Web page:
The crises can also be understood in the context of Nigeria’s perverse inequality, high rate of unemployment, and worsening poverty rate, all of which are, of course, largely the upshot of institutional dysfunction, absence of socially answerable state structures, and the lack of legitimacy between the government and the governed. All these, I daresay, are material conditions that can be exploited for selfish purposes just as they can act as a catalyst—where there is widespread discontentment—for revolt or insurrection. But—and this is the point I wish to stress—religion and ethnicity are not coextensive with such material conditions as poverty, unemployment and social inequality. Religion, in particular, is conterminous with belief and opinion and is often underpinned by an emotional or spiritual sense of certainty which, in many cases, would not brook any criticism or opposition. It is a very dangerous terrain of sociality that, more than anything else, is preoccupied with our fears, our anxieties really. It is this fear, this anxiety, that, in my opinion, makes some people to be overly religious (or extremists) and therefore very dangerous to live with. Members of the Boko Haram sect, the Taliban, Al-Qaeda and other fundamentalist movements (including the group claiming responsibility for the Christmas Eve bombings) represent a most menacing face of religion. Now, to say that these extremists who are burning, maiming, killing and bombing are doing so because they are poor or because they are jobless is to miss the point. Abdul Muttallab, the young man who attempted to detonate a bomb mid-flight in Detroit on Christmas Eve in 2009, was not from a poor home.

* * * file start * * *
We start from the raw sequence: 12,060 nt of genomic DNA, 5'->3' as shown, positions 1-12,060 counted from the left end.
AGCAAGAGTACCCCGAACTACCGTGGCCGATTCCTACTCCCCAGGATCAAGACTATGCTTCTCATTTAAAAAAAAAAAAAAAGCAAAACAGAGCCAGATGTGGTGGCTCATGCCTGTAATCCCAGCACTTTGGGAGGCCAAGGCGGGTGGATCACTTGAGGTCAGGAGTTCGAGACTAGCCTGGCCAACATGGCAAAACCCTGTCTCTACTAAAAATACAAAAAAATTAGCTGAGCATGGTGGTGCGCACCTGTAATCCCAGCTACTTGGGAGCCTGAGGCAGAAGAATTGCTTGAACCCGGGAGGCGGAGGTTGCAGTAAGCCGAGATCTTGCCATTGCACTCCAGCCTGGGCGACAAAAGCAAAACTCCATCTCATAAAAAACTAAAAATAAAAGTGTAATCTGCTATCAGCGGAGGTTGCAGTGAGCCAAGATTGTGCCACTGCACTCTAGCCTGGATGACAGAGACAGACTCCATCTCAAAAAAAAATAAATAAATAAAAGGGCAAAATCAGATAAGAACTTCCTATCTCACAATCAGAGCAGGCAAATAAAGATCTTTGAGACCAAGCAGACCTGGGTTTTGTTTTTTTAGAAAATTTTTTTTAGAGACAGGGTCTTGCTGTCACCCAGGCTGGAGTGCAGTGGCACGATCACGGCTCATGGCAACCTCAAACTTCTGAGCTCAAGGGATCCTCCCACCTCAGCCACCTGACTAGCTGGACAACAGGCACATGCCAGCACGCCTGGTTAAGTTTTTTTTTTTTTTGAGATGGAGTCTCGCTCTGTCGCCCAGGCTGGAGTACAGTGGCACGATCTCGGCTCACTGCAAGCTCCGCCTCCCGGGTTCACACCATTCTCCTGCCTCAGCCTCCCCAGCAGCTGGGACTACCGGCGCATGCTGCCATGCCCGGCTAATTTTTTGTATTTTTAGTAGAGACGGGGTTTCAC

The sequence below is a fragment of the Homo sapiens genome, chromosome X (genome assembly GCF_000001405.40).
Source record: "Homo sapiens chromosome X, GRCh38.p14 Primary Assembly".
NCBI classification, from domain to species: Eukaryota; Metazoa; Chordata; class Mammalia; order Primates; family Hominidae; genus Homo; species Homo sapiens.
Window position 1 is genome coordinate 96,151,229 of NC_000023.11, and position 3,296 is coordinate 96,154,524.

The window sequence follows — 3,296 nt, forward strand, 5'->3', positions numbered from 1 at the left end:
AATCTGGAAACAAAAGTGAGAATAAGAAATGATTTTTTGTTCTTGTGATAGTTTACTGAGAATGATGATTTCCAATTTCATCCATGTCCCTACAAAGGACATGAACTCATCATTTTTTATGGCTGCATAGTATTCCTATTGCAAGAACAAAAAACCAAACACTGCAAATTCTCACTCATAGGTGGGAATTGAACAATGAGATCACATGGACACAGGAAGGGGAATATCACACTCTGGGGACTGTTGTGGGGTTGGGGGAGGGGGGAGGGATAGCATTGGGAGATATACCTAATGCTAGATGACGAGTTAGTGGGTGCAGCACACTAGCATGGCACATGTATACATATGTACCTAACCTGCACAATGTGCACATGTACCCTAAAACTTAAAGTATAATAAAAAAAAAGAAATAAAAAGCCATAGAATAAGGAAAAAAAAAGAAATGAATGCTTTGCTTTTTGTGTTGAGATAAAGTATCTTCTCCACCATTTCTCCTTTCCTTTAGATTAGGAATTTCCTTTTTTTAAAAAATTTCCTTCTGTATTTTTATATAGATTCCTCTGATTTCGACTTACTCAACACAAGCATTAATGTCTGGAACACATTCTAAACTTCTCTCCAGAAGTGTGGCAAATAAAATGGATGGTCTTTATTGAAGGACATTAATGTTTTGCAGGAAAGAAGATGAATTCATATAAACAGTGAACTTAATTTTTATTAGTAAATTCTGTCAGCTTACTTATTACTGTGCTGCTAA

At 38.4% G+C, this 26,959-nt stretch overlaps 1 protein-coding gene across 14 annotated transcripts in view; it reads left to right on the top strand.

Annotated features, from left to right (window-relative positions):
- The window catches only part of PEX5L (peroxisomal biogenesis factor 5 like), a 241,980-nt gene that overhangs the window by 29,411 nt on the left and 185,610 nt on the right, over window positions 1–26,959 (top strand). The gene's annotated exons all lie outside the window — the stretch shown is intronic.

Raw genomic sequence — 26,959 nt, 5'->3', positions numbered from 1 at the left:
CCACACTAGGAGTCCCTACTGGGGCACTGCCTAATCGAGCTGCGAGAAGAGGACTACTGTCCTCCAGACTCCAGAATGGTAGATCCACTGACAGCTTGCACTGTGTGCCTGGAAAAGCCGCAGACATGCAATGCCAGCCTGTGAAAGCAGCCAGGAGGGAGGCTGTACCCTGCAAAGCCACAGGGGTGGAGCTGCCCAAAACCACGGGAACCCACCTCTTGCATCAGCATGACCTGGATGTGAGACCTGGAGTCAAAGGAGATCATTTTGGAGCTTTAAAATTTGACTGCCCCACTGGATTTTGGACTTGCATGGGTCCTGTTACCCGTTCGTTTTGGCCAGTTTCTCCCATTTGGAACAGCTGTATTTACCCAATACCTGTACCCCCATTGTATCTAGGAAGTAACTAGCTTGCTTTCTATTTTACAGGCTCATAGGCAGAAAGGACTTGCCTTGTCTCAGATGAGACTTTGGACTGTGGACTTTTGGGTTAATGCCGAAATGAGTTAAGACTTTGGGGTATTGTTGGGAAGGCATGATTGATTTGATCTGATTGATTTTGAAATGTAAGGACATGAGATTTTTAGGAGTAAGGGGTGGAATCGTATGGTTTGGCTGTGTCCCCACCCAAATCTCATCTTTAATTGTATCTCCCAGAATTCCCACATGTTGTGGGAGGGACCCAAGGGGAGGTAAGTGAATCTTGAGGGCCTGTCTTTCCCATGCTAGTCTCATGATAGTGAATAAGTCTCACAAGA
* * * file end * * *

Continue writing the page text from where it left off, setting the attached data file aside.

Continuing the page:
In my opinion, a most credible explanation for the killings in Plateau, Borno, Bauchi and places of that ilk is to be found in the complex interplay of local and international complicities aimed at instituting a theocratic order in Nigeria. At the root of this programmatic aim is, of course, religious and ethnic intolerance. I align myself with the opinion that there is a grand plan to Islamize Nigeria through the instrumentalities of terror and coercion. This plan has been ongoing for many decades. The intention is not only to purify and reform Muslim societies; it is also to fight non-Muslims or infidels (arna). This was the aim of the Maitatsine during the 1983 uprising in some parts of the North. It is the aim of the Boko Haram sect. It was the aim of the clerics of hate that taught me the Koran in makarantan Islamiyya when I was a kid. These clerics, with their hold on the public imagination in the North, have been preaching hatred and using subterfuges to encourage their subjects to kill and maim in the name of Jihad. The writing has been on the wall for many decades now but we have turned a blind eye to it. Slowly but inexorably, the scheme is fanning out, threatening to consume us all as we look for culprits where non exists. Very soon it will be the turn of Kwara State, and then the South West as a whole. With the general elections around the corner, it may not be too far hence for another blast to rock our contrived peace.